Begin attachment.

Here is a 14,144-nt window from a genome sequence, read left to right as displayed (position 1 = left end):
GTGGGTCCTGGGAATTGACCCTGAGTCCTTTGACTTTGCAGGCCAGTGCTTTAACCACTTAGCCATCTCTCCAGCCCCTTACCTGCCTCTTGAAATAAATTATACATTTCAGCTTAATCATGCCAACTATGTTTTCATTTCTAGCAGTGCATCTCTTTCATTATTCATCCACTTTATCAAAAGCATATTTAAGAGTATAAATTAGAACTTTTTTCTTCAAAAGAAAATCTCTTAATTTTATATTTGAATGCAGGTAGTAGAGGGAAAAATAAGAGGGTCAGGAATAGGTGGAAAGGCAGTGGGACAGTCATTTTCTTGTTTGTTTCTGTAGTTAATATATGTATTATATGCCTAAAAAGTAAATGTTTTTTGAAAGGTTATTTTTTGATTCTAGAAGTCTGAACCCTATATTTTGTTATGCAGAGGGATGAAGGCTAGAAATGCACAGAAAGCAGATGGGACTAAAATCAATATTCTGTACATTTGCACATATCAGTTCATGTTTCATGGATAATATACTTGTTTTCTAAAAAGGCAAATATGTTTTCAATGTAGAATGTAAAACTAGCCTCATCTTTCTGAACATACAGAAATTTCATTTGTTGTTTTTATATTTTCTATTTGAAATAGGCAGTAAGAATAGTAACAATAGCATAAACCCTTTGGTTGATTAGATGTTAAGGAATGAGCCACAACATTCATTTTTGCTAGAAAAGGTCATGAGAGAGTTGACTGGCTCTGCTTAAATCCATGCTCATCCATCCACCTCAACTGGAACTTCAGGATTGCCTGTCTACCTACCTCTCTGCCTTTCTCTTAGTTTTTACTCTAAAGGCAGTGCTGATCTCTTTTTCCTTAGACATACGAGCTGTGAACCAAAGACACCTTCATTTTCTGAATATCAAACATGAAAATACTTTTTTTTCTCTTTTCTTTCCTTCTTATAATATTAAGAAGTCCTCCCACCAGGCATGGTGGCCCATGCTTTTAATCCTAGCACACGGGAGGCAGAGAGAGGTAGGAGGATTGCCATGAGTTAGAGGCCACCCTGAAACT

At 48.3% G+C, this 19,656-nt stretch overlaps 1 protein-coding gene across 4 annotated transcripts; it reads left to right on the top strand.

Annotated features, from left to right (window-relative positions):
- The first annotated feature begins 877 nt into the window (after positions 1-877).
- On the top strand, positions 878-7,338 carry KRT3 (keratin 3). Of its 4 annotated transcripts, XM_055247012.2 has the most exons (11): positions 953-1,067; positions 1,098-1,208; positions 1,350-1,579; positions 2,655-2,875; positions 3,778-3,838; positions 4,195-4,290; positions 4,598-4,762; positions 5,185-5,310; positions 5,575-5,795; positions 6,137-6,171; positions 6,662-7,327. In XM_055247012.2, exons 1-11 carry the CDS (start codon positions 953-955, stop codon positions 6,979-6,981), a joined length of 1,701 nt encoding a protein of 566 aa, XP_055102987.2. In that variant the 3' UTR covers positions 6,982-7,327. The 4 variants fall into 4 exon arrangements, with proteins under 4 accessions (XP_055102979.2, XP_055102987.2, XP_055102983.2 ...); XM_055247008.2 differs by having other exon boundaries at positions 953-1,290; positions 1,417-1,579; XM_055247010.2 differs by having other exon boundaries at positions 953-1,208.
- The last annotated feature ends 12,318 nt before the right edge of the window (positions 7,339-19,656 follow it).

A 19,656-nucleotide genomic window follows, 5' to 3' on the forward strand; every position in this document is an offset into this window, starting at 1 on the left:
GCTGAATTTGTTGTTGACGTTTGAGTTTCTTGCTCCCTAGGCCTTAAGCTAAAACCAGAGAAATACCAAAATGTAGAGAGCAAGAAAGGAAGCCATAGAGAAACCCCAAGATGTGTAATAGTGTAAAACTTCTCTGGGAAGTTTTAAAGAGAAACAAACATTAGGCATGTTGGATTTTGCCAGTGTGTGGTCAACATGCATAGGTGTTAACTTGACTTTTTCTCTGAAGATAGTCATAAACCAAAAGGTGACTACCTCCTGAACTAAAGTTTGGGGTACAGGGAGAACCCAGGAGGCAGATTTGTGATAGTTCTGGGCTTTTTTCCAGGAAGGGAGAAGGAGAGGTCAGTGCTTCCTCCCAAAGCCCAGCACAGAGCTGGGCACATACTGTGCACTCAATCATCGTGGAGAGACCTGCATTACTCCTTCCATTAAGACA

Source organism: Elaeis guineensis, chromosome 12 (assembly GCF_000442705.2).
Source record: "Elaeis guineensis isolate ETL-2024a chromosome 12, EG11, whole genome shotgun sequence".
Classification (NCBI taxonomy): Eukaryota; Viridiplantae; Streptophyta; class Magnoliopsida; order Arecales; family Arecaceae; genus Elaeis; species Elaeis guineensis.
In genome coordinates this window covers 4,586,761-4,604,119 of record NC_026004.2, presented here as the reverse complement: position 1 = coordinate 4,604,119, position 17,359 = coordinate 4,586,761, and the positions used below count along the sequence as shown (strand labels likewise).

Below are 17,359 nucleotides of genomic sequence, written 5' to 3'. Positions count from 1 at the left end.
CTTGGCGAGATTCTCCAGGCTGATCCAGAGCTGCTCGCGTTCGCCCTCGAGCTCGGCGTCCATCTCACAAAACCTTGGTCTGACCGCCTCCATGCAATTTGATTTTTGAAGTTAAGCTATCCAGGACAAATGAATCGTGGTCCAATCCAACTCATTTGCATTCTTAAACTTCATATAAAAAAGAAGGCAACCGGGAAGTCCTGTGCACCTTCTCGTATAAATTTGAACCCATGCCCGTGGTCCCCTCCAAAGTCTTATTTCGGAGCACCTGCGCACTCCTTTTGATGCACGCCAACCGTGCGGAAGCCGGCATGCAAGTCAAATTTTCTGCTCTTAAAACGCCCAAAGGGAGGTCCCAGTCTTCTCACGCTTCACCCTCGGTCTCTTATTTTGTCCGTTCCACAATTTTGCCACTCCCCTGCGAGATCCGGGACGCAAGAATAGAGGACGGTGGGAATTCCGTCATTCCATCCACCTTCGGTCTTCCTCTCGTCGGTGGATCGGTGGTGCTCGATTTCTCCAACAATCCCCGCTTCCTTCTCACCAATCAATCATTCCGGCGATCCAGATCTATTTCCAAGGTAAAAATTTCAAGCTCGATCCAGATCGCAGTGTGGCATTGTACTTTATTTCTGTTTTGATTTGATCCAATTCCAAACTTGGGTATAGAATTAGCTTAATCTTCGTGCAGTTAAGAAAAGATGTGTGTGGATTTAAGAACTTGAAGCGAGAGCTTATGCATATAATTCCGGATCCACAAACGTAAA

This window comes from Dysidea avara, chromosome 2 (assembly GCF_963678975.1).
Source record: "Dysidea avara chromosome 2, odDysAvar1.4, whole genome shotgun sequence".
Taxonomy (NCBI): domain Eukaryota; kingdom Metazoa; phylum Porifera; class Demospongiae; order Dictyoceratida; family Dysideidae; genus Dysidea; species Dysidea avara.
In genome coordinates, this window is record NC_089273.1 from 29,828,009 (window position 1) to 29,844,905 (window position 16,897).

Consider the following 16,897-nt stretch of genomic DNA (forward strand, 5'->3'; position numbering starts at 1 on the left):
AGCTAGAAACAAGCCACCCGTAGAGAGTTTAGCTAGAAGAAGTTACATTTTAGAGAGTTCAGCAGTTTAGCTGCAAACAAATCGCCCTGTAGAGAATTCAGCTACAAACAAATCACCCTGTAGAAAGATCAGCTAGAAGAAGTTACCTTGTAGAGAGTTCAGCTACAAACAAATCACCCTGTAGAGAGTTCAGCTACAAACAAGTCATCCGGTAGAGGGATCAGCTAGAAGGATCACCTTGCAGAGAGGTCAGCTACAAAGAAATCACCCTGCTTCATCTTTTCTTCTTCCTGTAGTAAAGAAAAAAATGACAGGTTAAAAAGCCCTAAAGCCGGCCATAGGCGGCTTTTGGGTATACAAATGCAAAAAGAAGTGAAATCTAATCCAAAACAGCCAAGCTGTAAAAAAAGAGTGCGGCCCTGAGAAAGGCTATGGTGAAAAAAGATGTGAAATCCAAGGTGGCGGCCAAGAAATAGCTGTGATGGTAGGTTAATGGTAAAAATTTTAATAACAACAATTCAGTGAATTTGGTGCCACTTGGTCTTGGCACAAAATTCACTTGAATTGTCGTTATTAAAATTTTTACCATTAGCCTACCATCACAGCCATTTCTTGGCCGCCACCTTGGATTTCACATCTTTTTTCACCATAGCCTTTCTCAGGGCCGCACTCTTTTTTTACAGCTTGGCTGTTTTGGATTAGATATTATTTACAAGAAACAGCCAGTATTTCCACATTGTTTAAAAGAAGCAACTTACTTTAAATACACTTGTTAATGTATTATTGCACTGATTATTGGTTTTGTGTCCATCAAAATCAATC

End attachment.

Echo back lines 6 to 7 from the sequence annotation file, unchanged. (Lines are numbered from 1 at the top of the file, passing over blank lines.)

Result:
- On the top strand, positions 878-7,338 carry KRT3 (keratin 3). Of its 4 annotated transcripts, XM_055247012.2 has the most exons (11): positions 953-1,067; positions 1,098-1,208; positions 1,350-1,579; positions 2,655-2,875; positions 3,778-3,838; positions 4,195-4,290; positions 4,598-4,762; positions 5,185-5,310; positions 5,575-5,795; positions 6,137-6,171; positions 6,662-7,327. In XM_055247012.2, exons 1-11 carry the CDS (start codon positions 953-955, stop codon positions 6,979-6,981), a joined length of 1,701 nt encoding a protein of 566 aa, XP_055102987.2. In that variant the 3' UTR covers positions 6,982-7,327. The 4 variants fall into 4 exon arrangements, with proteins under 4 accessions (XP_055102979.2, XP_055102987.2, XP_055102983.2 ...); XM_055247008.2 differs by having other exon boundaries at positions 953-1,290; positions 1,417-1,579; XM_055247010.2 differs by having other exon boundaries at positions 953-1,208.
- The last annotated feature ends 12,318 nt before the right edge of the window (positions 7,339-19,656 follow it).